Lawyers in Nichols' trial get busy sending jurors home
Only 9 of 21 questioned remain in final pool
October 3, 1997
Web posted at: 10:21 p.m. EDT (0221 GMT)
DENVER (CNN) -- Federal prosecutors and defense attorneys for Oklahoma City bombing suspect Terry Nichols squared off in court Friday afternoon over how many of the 21 potential jurors questioned during this past week should remain in the jury pool.
And when the smoke cleared at the end of the first week of jury selection, just nine of those potential jurors remained -- about one-seventh of the number needed before the next phase of jury selection begins.
Asked if he considered the pace slow, lead defense lawyer Michael Tigar said, "We're learning something new every day."
Nichols, 42, is accused of conspiring with his Army buddy, Timothy McVeigh, to build and deploy the powerful truck bomb that destroyed the Alfred P. Murrah Federal Building in Oklahoma City on April 19, 1995, killing 168 people.
Nichols could get the death penalty if convicted. McVeigh has already been convicted and sentenced to death.
During the first four days of the trial, 21 potential jurors were called to the witness stand and asked about their views on the bombing, the defendant, the attorneys and, in particular, the death penalty.
Friday afternoon, lawyers argued over which of those people should be allowed to remain in the final pool, from which the jury that will actually hear the case will be chosen.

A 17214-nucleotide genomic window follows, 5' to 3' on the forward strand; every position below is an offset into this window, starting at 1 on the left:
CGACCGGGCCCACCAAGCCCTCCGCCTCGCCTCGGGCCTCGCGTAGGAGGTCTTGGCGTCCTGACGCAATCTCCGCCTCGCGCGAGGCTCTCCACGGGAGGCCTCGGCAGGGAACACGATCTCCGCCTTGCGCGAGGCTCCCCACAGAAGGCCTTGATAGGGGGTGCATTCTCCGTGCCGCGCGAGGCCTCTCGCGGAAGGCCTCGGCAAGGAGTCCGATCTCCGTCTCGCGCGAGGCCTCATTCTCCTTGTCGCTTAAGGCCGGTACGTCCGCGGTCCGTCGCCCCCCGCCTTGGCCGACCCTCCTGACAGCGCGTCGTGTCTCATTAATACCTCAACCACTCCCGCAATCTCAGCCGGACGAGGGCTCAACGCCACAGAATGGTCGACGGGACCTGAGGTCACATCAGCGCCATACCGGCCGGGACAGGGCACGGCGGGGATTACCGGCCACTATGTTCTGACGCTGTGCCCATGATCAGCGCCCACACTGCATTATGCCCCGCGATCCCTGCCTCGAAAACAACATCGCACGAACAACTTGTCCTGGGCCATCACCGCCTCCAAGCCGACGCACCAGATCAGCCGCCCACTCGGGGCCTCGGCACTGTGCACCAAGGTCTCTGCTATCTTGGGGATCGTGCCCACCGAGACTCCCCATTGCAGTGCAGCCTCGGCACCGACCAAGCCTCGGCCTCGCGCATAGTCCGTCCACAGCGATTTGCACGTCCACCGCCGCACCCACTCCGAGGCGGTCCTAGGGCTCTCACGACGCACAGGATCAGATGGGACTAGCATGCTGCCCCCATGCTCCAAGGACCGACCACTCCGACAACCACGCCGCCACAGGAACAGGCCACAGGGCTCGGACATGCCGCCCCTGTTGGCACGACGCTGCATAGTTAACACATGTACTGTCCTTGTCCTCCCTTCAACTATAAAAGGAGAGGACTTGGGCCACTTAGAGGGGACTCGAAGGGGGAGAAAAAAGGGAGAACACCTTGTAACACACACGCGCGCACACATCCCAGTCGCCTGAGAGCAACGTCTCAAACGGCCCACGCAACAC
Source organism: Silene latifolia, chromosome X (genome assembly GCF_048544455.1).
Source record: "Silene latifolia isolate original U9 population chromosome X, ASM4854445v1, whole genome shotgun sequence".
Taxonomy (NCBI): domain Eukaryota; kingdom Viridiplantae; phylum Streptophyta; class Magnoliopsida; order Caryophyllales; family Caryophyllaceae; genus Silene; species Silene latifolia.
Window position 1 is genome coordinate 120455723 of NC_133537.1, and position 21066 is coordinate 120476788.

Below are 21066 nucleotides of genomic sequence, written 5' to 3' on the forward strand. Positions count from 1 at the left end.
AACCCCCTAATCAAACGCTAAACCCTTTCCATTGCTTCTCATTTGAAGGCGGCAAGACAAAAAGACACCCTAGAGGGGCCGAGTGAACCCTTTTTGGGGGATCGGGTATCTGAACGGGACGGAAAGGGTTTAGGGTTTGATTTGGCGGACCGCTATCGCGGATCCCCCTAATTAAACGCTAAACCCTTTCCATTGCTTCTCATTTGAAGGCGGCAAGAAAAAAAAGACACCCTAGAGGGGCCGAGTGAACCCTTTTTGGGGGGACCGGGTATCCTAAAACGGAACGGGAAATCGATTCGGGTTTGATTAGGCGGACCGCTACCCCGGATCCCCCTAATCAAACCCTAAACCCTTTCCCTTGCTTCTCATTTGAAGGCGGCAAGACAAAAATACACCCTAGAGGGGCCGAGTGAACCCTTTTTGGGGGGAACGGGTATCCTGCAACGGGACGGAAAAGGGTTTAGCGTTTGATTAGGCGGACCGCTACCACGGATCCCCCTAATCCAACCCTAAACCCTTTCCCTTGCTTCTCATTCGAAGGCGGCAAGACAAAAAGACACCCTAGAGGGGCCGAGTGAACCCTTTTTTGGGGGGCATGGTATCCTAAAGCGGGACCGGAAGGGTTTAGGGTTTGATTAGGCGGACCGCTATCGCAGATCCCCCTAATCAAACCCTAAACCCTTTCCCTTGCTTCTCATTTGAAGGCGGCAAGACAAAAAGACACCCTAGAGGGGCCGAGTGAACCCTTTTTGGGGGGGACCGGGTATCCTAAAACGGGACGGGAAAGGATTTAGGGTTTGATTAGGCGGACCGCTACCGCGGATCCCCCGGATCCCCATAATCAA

Those rejected included one woman who said she might get psychic messages and another who said a death sentence would haunt her.
Others excused included a beautician who said the trial would cause her stress, a programmer who got into a spat with the judge over whether computers could do a better job of deciding trials and a woman who said life in prison for some prisoners was a waste of taxpayer dollars.
Once that final pool has been selected, the defense and prosecution will each begin to use their preemptory strikes, which allow them to eliminate jurors without specific cause.
In this extremely high-profile case, U.S. District Court Judge Richard Matsch has decided that at least 64 potential jurors are needed in the final pool before the next phase can begin. So if selection continues at the same pace it did during first week, it could be six more weeks before a final pool is even selected.
Five prospective jurors interviewed for the first time Friday were not included in those considered during the court arguments Friday afternoon.
A man who said he is a pacifist and served as a medic in the military said he could not vote for the death penalty. A young woman said when she told her parents that she had been summoned for the Nichols jury pool, they had different reactions.
"My father told me to get out of this any way I could," she said. "My mother told him to mind his own business."
T H E N I C H O L S T R I A L /
T H E M c V E I G H T R I A L
T H E B O M B I N G /
C N N S T O R I E S
/ L I N K S